Faculty, students and staff members expressed concerns Friday during a public forum on a proposal to shorten the University of Montana school week, with many in the audience questioning whether the hassle of switching to a four-day work week would be worth the financial savings.
And Chris Comer, dean of the College of Arts and Sciences, made it clear that the potential savings is unknown. Comer is the co-chair of a task force charged with studying the proposal and making a recommendation to top university administrators.
An early analysis suggested the shortened school week could reduce UM’s budget by $450,000, mostly through utility cost savings.
However, Comer said Friday that the committee is reworking the savings estimates. In fact, the task force is diving into the matter with no preconceived notions, looking at classroom space, asking departments whether it’s academically feasible, weighing costs and benefits, and soliciting feedback from other universities – some of which have switched to a four-day school week and others that considered the option but chose not to move forward.
Very few of the hundred or so people in attendance at the University Center Theater favored the shortened work week, and no one who spoke identified themselves only as a student. However, many UM employees spoke on behalf of students, concerned that loading school work into four days would be difficult to manage academically, especially for those who hold one or more jobs.
Donna Farmer is a single mother, part-time UM student, employee of the UM Financial Aid Office and holds a second job in the community. As it is, she’s on campus at 6:30 a.m. daily and doesn’t get home until 6:30 p.m.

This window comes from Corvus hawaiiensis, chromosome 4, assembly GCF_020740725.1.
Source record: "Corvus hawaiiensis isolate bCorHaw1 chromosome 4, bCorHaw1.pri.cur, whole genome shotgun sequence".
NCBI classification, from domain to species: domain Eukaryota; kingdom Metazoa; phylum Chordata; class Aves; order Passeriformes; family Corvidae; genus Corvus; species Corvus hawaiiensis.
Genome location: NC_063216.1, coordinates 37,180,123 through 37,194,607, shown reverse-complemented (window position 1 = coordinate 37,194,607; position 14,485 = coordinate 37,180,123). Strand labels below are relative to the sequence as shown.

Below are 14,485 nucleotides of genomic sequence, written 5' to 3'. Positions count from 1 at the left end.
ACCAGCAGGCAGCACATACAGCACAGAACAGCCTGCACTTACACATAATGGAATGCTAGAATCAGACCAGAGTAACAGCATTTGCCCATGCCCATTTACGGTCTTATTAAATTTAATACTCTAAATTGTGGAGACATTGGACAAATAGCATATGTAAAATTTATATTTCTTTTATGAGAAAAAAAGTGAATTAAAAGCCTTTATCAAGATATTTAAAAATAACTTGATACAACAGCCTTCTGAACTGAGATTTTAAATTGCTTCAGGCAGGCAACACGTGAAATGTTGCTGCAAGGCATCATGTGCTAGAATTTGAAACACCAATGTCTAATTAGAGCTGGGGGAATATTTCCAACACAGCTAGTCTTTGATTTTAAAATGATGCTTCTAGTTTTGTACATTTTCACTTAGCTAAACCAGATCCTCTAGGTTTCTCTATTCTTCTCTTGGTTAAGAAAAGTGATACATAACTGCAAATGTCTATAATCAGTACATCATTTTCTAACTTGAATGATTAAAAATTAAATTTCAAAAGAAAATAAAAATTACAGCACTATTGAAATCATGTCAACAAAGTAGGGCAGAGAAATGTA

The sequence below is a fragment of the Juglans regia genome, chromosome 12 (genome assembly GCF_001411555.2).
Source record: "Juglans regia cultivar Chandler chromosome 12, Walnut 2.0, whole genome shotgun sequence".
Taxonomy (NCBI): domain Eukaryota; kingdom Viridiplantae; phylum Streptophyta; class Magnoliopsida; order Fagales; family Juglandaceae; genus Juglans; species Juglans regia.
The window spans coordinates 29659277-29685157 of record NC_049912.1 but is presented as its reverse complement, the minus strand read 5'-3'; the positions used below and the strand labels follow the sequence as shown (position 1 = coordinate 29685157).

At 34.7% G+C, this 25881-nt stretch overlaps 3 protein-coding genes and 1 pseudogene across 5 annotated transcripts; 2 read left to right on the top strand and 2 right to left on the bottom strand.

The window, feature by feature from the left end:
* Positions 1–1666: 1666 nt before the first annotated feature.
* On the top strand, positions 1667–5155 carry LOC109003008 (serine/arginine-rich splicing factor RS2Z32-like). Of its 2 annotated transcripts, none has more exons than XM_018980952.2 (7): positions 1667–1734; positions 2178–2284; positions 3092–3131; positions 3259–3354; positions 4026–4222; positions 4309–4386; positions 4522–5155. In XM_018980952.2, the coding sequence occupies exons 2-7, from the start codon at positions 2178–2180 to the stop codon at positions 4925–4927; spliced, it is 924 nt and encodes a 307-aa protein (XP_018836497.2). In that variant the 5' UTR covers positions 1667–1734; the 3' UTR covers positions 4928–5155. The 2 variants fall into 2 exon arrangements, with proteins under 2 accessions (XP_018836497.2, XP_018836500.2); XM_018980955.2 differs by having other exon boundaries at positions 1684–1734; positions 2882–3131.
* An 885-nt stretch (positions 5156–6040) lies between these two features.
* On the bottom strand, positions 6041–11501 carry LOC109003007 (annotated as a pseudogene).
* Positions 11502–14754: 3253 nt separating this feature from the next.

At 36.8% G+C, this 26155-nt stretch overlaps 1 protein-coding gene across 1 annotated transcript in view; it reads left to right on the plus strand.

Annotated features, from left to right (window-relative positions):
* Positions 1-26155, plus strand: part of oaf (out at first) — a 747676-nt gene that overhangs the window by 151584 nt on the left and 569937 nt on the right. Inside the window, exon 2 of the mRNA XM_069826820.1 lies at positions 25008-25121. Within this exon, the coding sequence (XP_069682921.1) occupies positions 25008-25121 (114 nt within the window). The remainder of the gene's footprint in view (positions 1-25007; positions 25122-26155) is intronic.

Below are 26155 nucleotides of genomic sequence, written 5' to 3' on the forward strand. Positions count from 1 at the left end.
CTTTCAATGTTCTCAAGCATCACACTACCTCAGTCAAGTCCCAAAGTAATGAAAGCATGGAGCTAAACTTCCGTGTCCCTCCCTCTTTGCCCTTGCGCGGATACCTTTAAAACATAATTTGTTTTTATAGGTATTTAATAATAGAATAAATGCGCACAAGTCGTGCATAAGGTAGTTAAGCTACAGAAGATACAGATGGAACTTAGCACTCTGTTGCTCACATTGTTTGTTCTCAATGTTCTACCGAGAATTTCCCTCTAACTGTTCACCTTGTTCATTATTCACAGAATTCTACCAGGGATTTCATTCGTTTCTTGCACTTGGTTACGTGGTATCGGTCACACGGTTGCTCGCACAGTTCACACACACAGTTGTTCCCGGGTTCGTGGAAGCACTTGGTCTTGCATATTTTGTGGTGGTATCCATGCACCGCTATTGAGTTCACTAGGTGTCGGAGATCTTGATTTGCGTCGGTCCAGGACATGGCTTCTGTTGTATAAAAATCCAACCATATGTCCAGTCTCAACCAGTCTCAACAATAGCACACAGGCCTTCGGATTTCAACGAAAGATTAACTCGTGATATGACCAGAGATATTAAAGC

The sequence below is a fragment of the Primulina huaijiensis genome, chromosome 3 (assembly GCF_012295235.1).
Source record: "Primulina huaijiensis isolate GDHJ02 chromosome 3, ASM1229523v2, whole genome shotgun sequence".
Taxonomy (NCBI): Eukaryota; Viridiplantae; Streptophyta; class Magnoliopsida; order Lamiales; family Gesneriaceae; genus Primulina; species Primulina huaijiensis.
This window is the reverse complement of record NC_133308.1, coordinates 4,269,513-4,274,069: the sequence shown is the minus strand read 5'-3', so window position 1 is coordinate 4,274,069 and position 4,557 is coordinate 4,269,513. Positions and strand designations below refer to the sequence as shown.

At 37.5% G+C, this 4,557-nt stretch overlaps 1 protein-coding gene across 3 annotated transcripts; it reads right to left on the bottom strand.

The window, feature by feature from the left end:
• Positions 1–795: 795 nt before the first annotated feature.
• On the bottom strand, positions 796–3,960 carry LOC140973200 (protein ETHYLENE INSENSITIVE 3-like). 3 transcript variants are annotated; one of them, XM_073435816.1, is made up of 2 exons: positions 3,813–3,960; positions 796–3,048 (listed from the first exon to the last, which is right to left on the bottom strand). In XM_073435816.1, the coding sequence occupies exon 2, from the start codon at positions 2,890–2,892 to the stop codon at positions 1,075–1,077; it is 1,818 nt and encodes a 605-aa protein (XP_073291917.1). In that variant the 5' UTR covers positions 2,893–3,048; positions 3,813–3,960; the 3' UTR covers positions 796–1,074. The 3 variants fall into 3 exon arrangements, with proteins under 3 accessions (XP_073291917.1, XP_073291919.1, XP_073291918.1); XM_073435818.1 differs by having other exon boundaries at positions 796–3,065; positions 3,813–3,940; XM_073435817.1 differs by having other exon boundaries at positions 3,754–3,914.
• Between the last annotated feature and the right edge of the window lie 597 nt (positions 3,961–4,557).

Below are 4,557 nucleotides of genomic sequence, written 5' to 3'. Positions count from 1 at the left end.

If UM implemented a shortened work week, she’s not sure she could continue juggling everything.
“I don’t know if I would still be able to go to school,” she said.
Many of the concerns – child care, commuting, employee productivity, the ability to work multiple jobs – were ones Comer and committee co-chair Rosi Keller, associate vice president of administration and finance, had heard before. The task force has a Web site and e-mail address where the campus community can comment. Prior to Friday’s forum, they had received about 150 to 200 comments, primarily from faculty and staff.
Comer and Keller plan to host a similar open forum for Missoula residents to voice their concerns as well, since the shortened work week would affect delivery trucks and small businesses who employ students.
Sarah Halvorson, chair of the department of geography, spoke on behalf of student athletes and small business owners.
Halvorson is involved with the UM triathlon and cycling teams and is concerned that longer school days would affect the training of athletes who compete and perform at national levels.
They’re not intercollegiate sports, but these teams’ reputations have attracted students to UM, she said. These athletes train between 15 and 25 hours a week, she said, “and it can’t all happen in one day. It’s a daily engagement. You need the rest and sleep.”
Halvorson also owns Missoula Bicycle Works with her husband, Alex Gallego. Some of the best employees at the store have been UM students, she said, and the business operates seven days a week.
“We can’t just schedule our students one day a week,” she said.
The original idea behind a shortened work week was that it would run Tuesday to Friday, to accommodate the many sporting and cultural activities that occur on Fridays. However, Keller reaffirmed that all ideas and suggestions are still on the table.
The task force began studying the notion in February and expects to deliver a recommendation to top administrators for consideration early in May.
Two additional public forums are scheduled for Thursday, April 8, from 2-3 p.m. at the University Center Theater and on Friday, April 9, from noon to 1 p.m. at the UM-Missoula College of Technology.
Reporter Chelsi Moy can be reached at 523-5260 or at firstname.lastname@example.org.